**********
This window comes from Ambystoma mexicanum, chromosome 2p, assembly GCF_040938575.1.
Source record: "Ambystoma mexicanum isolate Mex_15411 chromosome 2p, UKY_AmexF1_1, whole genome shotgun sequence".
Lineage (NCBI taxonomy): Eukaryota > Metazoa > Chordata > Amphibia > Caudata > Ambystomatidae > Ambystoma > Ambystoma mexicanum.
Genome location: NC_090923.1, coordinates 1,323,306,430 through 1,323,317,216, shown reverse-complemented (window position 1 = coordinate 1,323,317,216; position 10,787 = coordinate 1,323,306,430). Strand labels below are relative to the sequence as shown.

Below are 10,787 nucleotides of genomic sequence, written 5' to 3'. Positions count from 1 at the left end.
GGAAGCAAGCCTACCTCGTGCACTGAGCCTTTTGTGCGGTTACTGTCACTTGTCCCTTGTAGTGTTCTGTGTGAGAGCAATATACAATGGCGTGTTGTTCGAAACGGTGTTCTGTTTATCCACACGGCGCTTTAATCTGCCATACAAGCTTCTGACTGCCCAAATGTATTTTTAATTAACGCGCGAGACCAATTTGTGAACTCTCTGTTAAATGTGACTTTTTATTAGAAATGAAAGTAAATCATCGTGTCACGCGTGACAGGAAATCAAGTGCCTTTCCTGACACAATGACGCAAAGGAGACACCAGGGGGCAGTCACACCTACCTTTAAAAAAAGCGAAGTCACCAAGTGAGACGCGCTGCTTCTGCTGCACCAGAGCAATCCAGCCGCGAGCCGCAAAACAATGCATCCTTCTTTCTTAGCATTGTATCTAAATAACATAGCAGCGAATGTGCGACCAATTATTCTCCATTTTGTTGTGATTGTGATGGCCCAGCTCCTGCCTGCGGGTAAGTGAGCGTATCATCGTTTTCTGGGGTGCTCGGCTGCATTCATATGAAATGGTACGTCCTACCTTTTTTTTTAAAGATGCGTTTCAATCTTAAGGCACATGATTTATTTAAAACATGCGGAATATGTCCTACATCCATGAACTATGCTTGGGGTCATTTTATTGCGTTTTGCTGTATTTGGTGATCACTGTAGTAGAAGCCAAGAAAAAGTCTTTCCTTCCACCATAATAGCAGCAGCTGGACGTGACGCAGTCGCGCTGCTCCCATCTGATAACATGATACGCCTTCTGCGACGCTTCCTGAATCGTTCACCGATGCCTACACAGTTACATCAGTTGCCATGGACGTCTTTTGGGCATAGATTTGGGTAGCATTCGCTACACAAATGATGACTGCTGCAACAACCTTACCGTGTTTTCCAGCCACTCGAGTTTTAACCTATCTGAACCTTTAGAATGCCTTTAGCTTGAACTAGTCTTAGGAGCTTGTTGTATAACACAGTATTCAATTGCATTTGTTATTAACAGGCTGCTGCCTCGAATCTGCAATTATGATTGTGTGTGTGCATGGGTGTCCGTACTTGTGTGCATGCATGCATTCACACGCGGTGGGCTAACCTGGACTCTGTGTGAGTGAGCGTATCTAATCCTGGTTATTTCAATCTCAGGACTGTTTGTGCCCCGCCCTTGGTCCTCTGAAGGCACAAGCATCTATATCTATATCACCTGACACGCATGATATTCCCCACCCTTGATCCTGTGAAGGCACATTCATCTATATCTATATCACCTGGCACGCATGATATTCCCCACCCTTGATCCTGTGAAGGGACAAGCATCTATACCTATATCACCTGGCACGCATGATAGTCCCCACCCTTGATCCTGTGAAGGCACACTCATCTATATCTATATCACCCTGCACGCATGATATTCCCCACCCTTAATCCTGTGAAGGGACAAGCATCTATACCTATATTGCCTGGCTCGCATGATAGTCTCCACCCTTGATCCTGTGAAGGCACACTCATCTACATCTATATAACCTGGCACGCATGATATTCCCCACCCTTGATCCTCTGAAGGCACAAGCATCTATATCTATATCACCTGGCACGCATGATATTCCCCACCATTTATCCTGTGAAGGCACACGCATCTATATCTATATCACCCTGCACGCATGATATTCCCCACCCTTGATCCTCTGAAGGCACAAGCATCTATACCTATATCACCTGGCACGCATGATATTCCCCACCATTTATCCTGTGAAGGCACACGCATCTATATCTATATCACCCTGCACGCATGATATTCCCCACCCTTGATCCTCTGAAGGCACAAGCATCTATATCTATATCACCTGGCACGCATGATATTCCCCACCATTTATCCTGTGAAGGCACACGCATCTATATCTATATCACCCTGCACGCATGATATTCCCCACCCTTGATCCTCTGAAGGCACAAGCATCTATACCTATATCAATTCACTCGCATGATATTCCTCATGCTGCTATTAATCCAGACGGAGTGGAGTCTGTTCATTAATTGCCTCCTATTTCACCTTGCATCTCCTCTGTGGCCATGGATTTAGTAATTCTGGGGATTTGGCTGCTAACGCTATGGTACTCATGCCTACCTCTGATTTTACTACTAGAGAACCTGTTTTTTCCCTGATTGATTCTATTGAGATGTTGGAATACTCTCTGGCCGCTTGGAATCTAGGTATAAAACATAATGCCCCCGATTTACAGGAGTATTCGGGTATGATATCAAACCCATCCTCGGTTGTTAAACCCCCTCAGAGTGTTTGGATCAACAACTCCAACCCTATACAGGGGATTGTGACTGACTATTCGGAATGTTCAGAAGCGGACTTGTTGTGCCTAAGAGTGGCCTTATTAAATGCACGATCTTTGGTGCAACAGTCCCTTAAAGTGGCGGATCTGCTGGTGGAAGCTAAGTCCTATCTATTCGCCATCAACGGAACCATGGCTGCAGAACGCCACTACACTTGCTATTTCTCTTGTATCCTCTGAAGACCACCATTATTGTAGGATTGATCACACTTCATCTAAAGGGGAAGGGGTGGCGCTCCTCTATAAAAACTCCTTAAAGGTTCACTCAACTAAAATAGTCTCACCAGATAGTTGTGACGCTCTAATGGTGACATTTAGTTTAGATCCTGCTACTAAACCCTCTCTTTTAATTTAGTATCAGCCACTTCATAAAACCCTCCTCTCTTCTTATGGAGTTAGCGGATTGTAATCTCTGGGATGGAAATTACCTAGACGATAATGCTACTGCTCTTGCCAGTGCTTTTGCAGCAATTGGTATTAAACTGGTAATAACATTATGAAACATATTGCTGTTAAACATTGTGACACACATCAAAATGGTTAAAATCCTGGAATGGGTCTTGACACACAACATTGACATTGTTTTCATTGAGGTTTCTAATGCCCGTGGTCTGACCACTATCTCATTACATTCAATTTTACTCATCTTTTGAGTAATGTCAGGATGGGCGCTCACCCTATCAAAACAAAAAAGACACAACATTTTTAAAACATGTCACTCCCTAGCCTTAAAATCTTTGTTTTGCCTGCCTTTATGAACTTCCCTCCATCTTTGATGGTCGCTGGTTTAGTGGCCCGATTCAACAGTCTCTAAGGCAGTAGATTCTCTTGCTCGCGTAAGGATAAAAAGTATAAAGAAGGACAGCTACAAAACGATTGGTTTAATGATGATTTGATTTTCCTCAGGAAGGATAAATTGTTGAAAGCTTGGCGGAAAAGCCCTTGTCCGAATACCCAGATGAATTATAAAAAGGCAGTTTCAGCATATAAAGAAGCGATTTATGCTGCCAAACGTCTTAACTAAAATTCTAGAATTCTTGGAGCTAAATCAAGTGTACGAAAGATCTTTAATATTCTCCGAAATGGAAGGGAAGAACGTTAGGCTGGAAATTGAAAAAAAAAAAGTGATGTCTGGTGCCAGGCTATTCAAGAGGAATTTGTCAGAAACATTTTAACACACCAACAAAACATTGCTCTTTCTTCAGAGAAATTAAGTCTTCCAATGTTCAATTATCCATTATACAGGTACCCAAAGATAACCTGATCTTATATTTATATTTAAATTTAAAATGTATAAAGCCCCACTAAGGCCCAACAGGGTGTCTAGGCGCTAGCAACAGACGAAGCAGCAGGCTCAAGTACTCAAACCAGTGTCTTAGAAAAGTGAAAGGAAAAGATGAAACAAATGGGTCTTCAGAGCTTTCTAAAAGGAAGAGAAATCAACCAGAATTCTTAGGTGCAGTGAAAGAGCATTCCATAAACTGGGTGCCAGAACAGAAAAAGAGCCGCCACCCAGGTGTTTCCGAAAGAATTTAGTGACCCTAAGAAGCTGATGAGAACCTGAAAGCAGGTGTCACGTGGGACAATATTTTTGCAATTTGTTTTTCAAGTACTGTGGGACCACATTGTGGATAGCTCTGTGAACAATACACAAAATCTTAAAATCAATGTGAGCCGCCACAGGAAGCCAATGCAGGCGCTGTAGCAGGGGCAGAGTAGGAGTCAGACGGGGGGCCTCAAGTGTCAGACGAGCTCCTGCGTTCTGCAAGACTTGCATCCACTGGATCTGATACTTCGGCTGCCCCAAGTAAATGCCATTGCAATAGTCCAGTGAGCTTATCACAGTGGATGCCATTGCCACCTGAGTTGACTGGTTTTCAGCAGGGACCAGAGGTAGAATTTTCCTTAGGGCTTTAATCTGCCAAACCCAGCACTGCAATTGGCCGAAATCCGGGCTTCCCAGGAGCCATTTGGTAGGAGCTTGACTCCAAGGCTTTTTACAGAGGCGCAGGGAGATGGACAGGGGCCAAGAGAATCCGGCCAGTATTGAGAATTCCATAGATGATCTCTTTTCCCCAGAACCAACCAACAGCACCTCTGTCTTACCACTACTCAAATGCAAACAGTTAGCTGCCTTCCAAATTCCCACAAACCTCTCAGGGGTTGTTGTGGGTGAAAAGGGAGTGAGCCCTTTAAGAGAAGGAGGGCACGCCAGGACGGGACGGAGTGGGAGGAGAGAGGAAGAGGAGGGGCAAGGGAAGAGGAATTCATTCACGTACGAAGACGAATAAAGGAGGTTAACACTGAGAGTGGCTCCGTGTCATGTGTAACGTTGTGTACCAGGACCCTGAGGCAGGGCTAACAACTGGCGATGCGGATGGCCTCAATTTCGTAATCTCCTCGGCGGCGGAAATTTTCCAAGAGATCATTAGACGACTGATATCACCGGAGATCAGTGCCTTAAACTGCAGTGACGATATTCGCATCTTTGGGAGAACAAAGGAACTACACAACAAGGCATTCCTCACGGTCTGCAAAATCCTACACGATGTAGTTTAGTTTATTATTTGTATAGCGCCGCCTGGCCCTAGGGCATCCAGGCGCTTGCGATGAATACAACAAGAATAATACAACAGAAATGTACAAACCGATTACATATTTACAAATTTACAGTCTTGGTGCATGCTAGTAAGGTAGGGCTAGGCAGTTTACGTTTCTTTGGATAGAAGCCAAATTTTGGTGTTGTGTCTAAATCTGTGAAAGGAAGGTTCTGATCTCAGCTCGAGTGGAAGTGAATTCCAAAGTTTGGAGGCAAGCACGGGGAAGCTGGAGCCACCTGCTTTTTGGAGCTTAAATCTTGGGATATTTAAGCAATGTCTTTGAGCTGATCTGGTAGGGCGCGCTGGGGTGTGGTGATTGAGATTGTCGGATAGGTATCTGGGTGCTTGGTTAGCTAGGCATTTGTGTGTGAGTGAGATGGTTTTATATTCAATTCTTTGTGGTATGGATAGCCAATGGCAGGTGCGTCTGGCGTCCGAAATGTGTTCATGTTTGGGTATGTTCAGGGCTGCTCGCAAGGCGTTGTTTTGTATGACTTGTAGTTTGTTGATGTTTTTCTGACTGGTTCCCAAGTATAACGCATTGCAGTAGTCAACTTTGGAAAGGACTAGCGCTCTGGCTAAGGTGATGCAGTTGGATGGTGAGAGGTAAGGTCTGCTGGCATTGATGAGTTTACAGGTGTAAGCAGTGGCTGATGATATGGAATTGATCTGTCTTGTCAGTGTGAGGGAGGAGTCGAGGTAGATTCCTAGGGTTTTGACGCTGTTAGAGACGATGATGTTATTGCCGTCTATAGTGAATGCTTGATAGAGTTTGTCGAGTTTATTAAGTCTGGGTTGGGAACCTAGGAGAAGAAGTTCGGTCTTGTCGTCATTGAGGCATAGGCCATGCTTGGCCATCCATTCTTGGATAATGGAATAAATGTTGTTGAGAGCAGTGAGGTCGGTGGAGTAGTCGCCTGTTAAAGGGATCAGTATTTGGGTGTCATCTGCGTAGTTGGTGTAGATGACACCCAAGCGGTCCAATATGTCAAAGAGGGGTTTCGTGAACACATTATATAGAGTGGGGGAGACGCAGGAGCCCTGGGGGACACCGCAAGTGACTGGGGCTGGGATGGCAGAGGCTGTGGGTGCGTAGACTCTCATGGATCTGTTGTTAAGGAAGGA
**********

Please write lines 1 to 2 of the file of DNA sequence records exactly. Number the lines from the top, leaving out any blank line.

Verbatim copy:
This window comes from Ambystoma mexicanum, chromosome 2p, assembly GCF_040938575.1.
Source record: "Ambystoma mexicanum isolate Mex_15411 chromosome 2p, UKY_AmexF1_1, whole genome shotgun sequence".